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09/22/08 7:00 PM ET

Moment No. 10: Pratt's home run

Backup catcher's 10th-inning tater sent Mets to 1999 NLCS

The celebration began on D-backs center fielder Steve Finley's signal. He jumped, reached his glove over the wall and returned to the turf without an expression.

Then, he lowered his head. Then, and only then, did everyone in Shea Stadium know it was gone.

Todd Pratt, the Mets' backup catcher, had sent his team to the National League Championship Series with a walk-off home run in the bottom of the 10th inning, pounding a solo shot off Diamondbacks reliever Matt Mantei on Oct. 9, 1999. "The Tank" would have a chance to roll around the bases in the fan's No. 10 highlight, propelling the Mets to a 4-3 win in Game 4 of the NL Division Series.

"When he hit it, I saw Steve Finley going back real slowly," Mets infielder Shawon Dunston said, according to the New York Post. "He timed it. He's not a Gold Glover for nothing. When he came down calm, I thought he had it. Then he came down too calm, and I knew it was gone."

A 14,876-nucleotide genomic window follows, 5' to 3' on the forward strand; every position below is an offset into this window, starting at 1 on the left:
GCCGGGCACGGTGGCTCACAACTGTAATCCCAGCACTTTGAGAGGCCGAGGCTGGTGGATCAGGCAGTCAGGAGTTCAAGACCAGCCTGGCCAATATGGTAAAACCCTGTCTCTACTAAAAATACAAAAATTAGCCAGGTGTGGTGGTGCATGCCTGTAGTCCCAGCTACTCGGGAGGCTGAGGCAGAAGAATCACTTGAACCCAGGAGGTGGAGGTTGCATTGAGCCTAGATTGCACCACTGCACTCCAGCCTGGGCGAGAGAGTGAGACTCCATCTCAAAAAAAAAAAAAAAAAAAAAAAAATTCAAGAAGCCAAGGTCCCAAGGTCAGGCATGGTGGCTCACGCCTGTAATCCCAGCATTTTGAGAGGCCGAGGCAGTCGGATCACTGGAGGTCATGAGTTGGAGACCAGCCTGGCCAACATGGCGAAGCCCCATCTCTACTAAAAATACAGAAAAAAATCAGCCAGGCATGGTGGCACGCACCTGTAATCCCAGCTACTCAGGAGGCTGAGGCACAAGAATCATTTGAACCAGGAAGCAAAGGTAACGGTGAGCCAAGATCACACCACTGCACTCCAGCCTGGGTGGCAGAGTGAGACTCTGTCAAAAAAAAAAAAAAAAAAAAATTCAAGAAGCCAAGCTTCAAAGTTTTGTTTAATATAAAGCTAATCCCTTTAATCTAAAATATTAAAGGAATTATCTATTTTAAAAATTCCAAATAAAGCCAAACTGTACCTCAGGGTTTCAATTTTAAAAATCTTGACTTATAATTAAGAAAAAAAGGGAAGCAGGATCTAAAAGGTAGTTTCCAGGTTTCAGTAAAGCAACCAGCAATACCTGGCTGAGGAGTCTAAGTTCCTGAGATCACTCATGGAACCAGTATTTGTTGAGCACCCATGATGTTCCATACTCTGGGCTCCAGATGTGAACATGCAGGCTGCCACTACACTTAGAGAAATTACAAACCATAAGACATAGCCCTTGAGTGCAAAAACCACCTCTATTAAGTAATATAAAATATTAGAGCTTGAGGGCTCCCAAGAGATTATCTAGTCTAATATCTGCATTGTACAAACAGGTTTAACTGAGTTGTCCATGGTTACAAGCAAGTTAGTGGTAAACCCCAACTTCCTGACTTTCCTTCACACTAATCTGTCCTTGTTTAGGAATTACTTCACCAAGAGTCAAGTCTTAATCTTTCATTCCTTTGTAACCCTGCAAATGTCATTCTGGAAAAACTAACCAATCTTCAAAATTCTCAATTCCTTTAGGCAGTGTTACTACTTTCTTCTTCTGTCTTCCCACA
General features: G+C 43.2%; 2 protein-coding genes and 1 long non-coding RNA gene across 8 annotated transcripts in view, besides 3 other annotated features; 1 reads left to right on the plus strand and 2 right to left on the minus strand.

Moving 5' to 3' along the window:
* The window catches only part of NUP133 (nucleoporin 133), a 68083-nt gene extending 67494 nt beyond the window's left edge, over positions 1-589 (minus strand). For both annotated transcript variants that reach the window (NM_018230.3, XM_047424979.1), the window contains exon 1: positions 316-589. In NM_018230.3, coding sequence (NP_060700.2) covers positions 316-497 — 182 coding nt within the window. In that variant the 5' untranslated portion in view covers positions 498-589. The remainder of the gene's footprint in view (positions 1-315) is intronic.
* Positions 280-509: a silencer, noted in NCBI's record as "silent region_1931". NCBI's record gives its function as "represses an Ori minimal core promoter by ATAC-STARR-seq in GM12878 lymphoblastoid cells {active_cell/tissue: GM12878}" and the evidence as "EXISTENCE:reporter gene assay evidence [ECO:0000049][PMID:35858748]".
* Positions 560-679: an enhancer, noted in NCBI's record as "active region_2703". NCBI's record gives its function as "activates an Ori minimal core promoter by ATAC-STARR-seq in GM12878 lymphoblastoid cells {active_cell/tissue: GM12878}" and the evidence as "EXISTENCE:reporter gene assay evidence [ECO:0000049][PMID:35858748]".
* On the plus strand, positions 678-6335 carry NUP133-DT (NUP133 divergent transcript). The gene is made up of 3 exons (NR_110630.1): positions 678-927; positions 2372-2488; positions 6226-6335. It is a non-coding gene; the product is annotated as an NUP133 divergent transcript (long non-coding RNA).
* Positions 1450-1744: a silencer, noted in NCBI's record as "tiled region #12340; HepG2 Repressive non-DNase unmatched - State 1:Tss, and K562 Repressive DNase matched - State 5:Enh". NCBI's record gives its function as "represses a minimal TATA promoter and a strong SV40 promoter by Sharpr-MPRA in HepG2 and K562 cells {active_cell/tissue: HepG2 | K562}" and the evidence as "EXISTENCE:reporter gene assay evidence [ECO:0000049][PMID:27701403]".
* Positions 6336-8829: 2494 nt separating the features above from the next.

Al Leiter had started the game, lasting 7 2/3 innings to allow three hits and all three of the Diamondbacks' runs. The Mets trailed 3-2 in the eighth inning, but Roger Cedeno hit a sacrifice fly to score Edgardo Alfonzo, while Armando Benitez and John Franco held down the next two innings for the Mets until Pratt's shot.

All of the talk before the game had been about the absence of Mike Piazza, who had to sit out with a swollen left thumb. After the game, Pratt didn't want to play up what was the fourth postseason-series-ending home run in baseball history.

"I'm not an offensive power like Mike, but I can handle the bat all right," Pratt said, according to USA Today. "Honestly, I don't think it was that big a deal. To be honest with you, it's just like another game. Don't get me wrong, I'm very happy I gave my team a chance to go to the NLCS, but I'm one guy in the mix. I could have easily been the goat today."

Jon Blau is an associate reporter for MLB.com. This story was not subject to the approval of Major League Baseball or its clubs.